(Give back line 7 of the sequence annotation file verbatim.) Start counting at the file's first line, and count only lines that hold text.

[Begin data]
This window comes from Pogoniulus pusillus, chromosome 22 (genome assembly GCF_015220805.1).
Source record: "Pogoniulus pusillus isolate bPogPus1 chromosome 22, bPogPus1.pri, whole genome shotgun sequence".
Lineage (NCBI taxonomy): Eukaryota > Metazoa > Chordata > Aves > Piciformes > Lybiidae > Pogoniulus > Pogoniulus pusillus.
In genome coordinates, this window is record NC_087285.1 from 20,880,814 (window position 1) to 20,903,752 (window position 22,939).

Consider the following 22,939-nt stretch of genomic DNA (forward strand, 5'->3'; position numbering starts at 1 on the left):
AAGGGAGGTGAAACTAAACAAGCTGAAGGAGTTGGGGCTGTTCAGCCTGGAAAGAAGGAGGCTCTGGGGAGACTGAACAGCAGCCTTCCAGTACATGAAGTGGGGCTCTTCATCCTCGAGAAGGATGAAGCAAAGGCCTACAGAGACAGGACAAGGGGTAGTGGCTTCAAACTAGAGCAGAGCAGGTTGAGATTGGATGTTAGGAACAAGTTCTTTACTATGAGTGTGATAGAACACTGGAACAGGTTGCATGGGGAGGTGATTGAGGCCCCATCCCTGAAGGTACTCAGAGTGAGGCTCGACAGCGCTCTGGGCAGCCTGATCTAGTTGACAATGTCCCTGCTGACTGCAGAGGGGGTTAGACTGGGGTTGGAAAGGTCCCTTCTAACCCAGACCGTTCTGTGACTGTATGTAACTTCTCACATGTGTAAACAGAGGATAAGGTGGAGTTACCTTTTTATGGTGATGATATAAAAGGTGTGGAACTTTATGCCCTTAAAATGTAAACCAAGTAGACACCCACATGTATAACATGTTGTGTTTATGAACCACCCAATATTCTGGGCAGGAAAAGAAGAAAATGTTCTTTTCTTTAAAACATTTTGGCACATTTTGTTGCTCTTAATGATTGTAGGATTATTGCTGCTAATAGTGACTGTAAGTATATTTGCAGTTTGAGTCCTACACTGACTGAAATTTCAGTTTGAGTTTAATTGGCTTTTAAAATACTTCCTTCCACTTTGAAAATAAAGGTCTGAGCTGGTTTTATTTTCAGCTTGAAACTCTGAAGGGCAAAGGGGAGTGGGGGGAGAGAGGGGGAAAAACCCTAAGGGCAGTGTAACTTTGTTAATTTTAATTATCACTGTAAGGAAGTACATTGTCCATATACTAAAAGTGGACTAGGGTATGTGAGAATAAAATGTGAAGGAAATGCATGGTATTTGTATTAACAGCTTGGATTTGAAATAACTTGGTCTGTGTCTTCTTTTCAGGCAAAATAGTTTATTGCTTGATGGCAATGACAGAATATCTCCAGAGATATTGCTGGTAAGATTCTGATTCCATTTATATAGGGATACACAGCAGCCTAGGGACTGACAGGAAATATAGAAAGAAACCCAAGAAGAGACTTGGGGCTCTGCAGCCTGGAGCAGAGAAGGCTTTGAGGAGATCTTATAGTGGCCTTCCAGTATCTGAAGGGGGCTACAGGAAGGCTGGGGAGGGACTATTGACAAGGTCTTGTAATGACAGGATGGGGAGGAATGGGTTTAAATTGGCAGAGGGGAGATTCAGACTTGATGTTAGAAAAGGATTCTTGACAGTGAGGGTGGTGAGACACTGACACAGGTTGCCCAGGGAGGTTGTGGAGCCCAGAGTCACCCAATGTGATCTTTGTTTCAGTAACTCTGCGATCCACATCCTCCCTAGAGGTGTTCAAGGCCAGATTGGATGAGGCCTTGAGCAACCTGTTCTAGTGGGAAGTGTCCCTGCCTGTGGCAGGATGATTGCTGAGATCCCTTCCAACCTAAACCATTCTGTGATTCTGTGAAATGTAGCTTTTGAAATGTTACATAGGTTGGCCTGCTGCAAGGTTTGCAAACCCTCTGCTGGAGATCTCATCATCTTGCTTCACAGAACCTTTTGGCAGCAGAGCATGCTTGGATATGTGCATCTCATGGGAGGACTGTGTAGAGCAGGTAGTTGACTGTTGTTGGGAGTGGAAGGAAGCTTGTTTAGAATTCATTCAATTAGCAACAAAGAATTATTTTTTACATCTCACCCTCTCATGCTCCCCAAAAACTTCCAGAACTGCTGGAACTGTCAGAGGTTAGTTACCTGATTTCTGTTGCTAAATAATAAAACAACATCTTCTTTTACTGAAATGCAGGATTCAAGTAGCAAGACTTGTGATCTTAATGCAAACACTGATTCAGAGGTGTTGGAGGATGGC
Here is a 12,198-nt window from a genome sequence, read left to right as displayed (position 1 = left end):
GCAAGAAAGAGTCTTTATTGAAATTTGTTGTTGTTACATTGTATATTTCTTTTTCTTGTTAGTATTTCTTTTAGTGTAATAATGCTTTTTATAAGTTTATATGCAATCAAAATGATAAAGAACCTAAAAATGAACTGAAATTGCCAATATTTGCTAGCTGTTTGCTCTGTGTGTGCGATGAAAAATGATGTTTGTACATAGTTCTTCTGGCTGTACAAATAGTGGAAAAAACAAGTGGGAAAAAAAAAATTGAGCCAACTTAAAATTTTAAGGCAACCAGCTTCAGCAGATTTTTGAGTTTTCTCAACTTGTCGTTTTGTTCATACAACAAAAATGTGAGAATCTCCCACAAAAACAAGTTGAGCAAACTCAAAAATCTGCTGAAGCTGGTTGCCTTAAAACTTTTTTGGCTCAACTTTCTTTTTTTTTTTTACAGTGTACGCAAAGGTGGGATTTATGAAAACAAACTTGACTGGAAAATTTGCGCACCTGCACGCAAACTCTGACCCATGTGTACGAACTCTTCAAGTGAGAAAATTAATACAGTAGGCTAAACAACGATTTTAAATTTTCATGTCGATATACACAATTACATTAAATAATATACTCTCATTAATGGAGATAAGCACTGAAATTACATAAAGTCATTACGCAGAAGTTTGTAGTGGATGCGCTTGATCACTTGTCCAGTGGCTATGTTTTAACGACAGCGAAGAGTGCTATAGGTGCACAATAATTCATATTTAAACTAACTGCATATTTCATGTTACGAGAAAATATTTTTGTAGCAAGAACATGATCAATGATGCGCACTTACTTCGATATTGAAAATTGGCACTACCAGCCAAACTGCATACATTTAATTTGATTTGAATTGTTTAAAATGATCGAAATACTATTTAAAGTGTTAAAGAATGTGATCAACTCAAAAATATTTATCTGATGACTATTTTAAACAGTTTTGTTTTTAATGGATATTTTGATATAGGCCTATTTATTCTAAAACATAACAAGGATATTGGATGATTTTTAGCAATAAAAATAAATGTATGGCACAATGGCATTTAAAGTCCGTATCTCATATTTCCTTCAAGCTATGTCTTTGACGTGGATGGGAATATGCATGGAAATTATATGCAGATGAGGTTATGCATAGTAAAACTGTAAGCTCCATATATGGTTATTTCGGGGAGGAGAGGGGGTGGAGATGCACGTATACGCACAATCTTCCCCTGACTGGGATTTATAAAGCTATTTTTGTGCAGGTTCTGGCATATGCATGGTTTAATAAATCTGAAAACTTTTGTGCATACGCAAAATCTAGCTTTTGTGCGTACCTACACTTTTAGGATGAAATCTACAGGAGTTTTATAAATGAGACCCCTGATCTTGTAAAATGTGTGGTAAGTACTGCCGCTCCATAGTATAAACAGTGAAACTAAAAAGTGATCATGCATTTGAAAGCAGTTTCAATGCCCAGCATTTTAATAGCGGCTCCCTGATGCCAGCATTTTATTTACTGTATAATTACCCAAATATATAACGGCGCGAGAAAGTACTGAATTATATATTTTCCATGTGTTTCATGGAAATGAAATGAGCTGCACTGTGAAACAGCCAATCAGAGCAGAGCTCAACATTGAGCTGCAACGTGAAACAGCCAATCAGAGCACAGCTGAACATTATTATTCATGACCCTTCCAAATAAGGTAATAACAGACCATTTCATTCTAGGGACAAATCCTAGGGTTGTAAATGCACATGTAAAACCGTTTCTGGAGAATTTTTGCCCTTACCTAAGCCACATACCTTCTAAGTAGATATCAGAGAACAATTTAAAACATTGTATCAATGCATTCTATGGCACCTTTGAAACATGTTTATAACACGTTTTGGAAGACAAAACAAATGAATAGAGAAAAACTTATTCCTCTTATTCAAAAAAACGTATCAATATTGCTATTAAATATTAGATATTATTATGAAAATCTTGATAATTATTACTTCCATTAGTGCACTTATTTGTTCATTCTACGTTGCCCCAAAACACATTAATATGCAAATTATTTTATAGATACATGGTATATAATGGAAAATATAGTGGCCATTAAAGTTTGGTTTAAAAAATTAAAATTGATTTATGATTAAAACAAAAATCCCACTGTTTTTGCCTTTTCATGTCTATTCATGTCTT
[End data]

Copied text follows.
Here is a 12,198-nt window from a genome sequence, read left to right as displayed (position 1 = left end):